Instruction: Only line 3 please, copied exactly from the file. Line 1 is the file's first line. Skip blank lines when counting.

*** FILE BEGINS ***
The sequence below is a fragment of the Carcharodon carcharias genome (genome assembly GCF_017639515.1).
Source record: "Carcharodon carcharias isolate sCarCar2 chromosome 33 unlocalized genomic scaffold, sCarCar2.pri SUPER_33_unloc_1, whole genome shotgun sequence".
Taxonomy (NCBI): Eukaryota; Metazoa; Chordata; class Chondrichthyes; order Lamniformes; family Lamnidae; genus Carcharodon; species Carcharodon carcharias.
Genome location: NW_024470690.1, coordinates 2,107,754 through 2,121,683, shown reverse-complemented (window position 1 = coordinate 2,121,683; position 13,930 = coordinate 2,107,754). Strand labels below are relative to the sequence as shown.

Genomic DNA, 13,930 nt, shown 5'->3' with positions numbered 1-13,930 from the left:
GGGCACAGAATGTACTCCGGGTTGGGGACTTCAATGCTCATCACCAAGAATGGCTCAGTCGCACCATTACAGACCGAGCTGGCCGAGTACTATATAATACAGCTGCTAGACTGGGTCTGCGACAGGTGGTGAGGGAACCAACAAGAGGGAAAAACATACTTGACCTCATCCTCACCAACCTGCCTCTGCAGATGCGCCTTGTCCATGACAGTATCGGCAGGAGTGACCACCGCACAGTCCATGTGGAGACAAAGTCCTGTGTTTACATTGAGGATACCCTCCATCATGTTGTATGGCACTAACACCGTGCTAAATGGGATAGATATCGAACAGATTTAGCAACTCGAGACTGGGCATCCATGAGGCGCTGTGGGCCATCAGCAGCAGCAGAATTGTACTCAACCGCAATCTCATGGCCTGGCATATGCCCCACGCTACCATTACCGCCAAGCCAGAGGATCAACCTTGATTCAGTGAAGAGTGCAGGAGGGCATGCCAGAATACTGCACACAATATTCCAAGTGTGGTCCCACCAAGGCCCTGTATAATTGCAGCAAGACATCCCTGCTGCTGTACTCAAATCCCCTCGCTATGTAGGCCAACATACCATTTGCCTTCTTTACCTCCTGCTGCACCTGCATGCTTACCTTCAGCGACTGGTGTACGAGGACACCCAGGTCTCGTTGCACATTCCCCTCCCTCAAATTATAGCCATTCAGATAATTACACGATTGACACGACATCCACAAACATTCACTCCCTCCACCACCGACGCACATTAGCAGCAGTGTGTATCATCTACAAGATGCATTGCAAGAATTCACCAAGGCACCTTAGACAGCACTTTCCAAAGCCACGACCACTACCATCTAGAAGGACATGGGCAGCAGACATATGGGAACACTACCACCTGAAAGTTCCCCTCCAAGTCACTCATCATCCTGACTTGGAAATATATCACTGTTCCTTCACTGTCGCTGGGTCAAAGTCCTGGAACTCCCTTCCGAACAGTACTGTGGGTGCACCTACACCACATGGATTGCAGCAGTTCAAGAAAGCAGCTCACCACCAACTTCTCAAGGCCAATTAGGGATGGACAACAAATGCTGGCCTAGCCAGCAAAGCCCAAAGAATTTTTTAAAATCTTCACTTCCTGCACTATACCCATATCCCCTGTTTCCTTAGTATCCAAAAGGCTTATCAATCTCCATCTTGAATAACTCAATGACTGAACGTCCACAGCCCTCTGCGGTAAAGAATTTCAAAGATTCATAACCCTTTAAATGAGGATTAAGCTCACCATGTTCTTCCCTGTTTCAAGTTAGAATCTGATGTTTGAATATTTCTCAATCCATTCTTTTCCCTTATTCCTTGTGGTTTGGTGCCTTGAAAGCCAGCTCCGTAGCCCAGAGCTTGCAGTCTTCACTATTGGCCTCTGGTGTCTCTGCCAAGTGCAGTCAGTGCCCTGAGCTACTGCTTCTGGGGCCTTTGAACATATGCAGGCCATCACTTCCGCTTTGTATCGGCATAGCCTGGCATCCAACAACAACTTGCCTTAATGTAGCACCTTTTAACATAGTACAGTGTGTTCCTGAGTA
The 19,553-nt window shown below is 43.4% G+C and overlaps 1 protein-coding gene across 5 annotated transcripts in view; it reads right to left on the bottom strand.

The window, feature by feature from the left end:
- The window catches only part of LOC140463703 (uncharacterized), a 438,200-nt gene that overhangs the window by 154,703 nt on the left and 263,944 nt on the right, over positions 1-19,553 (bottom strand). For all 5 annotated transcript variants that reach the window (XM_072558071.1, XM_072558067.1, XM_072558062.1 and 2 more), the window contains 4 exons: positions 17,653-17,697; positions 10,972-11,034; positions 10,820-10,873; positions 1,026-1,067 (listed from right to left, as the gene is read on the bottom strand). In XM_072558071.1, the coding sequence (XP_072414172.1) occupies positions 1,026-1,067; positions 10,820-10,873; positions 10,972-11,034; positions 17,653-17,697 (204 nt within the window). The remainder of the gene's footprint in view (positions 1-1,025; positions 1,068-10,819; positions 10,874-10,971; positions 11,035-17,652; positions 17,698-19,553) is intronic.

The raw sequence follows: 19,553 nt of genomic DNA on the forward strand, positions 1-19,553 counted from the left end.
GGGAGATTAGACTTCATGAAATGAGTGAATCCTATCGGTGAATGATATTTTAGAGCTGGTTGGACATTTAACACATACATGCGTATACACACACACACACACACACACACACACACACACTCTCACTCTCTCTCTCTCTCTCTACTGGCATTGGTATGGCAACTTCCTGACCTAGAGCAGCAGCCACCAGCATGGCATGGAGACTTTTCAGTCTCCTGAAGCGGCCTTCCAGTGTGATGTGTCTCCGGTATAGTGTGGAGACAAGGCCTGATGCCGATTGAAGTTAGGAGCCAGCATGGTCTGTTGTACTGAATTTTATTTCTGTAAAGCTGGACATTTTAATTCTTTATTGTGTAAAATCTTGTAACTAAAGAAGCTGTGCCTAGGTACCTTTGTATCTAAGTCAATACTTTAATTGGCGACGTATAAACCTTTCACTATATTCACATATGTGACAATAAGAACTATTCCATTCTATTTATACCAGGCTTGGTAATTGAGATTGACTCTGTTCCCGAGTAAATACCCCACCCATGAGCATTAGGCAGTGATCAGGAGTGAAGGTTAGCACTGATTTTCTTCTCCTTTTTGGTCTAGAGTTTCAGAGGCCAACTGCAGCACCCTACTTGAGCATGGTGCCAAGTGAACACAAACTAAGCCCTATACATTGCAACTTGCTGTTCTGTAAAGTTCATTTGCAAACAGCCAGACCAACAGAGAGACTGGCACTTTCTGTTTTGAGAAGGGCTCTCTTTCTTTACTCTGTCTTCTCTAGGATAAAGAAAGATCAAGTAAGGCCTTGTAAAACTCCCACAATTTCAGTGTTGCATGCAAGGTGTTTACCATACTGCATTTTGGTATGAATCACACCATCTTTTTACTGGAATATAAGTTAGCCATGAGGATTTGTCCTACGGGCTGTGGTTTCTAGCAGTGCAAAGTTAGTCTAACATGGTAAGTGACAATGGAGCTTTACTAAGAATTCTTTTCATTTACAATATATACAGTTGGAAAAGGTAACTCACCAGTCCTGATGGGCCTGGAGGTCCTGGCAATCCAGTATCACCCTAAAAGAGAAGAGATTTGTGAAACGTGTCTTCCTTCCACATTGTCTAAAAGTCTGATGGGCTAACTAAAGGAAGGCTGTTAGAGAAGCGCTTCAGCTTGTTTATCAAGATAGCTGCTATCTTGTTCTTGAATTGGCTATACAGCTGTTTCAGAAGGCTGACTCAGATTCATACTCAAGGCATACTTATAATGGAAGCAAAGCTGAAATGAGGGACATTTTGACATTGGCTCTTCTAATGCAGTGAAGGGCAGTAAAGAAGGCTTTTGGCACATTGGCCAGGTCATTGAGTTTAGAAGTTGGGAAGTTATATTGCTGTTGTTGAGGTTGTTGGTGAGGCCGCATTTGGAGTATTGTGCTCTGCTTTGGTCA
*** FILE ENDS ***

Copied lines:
Taxonomy (NCBI): Eukaryota; Metazoa; Chordata; class Chondrichthyes; order Lamniformes; family Lamnidae; genus Carcharodon; species Carcharodon carcharias.